"When you got nothing, you got nothing to lose," crooned Bob Dylan, as my ute shuddered its way over the cattle grid and the hot air whipped through the open window.
I was on my way to Pooncarie after spending the morning in Mt Hope, and I was determined to travel the roads that had defeated me during flooding last year as I'd travelled across from Perth. I'd been forced to turn around at Mossgiel to travel home to Goolgowi via Broken Hill and Mildura, but this time around the unsealed roads stretched out ahead of me like an open invitation and I couldn't help but smile as I watched the dust billow behind me in the rear-view mirror.
It had been a long few months. Returning to an office-based job after tiring but satisfying days pen riding at a feedlot had left me feeling pent up and yet strangely exhausted, and I was pinning my hopes on this trip to lift my spirits.
I thought back to Mt Hope Station earlier that day. The manager and her family had been so generous in taking the time to show me around, and for the umpteenth time I felt grateful to have a career where I could meet so many impressive people.
They'd pointed out a white kangaroo and her joey as we'd driven around the property, and I took it as a good omen that I'd been lucky enough to see such a rarity. But driving away from the station I felt isolated once more, and I scolded myself for feeling glum when I was surrounded by such amazing scenery.
I watched with satisfaction as the number of cars began to dwindle and the landscape slowly changed from the rugged hills of Mt Hope to the wider plains past Hillston. My aircon was broken but the warm air was strangely comforting, and I hung my arm out the window and chatted to the station cattle as they meandered across the track in front of me.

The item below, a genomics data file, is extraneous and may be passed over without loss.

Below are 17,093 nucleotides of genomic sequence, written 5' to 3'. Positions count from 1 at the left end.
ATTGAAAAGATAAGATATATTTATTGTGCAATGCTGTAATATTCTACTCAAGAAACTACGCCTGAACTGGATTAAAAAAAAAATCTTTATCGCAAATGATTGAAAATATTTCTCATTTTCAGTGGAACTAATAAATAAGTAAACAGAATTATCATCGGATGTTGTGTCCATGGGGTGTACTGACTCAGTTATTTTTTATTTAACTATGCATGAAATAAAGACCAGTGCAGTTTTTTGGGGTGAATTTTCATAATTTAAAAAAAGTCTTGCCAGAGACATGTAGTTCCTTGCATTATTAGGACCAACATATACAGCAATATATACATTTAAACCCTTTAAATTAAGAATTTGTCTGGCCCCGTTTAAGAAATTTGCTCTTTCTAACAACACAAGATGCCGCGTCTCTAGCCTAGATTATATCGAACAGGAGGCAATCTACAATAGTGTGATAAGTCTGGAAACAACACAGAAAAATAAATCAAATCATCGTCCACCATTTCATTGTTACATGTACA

A wedge-tailed eagle eyed me from under a tree and I crept to a stop and carefully slid out of the car to try and take a photo. I lined him up in the viewfinder and held my breath as he watched me back before lazily taking off into in the air. I'd missed the shot, but I still felt the same sense of wonder as when I'd first seen one when I lived in Kalgoorlie all those years ago.
The sun dipped lower in the sky and the long shadows stretched across the track as I travelled through the Mungo World Heritage Area. I pulled over for more videos and listened to the birds as they flitted out of sight between the bushes.
I longed to sit on the tray and watch as night fell, but the day was escaping me and I was forced to keep going. It had been hours since I'd be in contact with anyone and my vehicle - which had already broken down on me once before - did not particularly fill me with confidence to travel the roads in the dark.
"Miles to go before I sleep," I told myself, and pulled onto the track once more and made my way to the Pooncarie Hotel.
Livestock editor Rebecca Nadge made the trip out to south western NSW recently where she visited a range of properties along the way. Those stories will be coming your way in the next few weeks.
Sign up for our newsletter to stay up to date.